first_img9 Books That Make Perfect Gifts for Industry Ex… rob cottingham 5 Outdoor Activities for Beating Office Burnout More Noise to Signal. Related Posts 4 Keys to a Kid-Safe App I’m en route to Portland, Oregon for OSCON, but here’s a little something to commemorate the newest addition to the Google family.If you’re at OSCON too, give me a wave (I’ll be the guy drawing madly on his iPad, as I’m cartoon-blogging the event). Or drop by my session on Wednesday.Or just acquire me. That seems to be the new “hello!” Tags:#Cartoons#web 12 Unique Gifts for the Hard-to-Shop-for People…last_img read more

The Number One Action to Stay on Task and Reach Your Target

first_imgA reader asks” What is the one thing I can do to stay on task and rich my goals in 2016?” The answer here is a fundamental approach that works in sales–or anything else.last_img

The Leadership Playbook: What A Leader Does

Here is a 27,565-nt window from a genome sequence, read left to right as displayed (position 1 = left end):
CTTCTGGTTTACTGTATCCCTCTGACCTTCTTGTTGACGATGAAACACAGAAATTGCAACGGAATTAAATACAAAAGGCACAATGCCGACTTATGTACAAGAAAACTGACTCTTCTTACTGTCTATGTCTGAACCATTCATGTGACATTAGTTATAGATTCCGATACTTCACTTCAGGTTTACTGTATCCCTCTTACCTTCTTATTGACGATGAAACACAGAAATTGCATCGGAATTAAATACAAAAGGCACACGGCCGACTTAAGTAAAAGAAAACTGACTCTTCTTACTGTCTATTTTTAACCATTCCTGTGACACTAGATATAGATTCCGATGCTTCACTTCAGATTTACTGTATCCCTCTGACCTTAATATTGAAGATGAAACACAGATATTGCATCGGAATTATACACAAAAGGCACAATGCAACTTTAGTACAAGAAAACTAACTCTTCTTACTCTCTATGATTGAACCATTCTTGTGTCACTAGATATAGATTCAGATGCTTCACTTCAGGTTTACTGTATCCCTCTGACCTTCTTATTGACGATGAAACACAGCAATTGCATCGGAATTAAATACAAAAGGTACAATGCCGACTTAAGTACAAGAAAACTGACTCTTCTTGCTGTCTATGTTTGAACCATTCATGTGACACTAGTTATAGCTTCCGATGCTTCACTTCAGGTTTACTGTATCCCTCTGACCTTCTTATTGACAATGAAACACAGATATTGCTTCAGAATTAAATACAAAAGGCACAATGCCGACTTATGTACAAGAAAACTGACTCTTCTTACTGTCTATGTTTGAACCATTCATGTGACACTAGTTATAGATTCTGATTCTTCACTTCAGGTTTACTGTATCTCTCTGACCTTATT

first_imgA leader leads. They lead the people and the organization in their charge forward.The vision thing. The leader can only lead if she has a clear vision of where she is leading the people in her charge. That vision—and the ability to share it in a clear and compelling way—is what draws followers to her, and what inspires them to take action.Making change. No leader ever finds themselves in charge of an organization that doesn’t need to change, or one that could not produce greater results than they are currently producing. That means a leader leads change. That change is what move an organization from their current state to its future.Strategy. A leader has to have some idea of how to compete and how to win. Strategy is the plan to do so. Without strategy, the vision will not come to life, and the change will not be achieved.Execution. A leader has to ensure execution. Execution is a big deal. You can have the best strategy on Earth and the tactics to achieve them, but without execution, it is all for naught.Growing people. Execution isn’t easy. To execute, the people in the leader’s charge will be required to change, to grow, to develop personally and professionally (you cannot have the latter without the former). A great leader helps those in their charge become the best version of themselves. The greatest of leaders build leadership factories.Teams. Leaders build teams. They bring diverse groups of people together to achieve what would otherwise be impossible. Teams are a force multiplier, creating value far in excess of the individuals it is made of.Nonnegotiable values. A leader creates a culture. They decide what values are nonnegotiable, the core beliefs and behaviors that make the organization in their charge what it is. They decide where the organization stands, what it is for, and what it is against. And then the leader protects that culture.These are some of the component parts of leadership. That said, what a leader really does is lead. Essential Reading! Get my 3rd book: Eat Their Lunch “The first ever playbook for B2B salespeople on how to win clients and customers who are already being serviced by your competition.” Buy Nowlast_img read more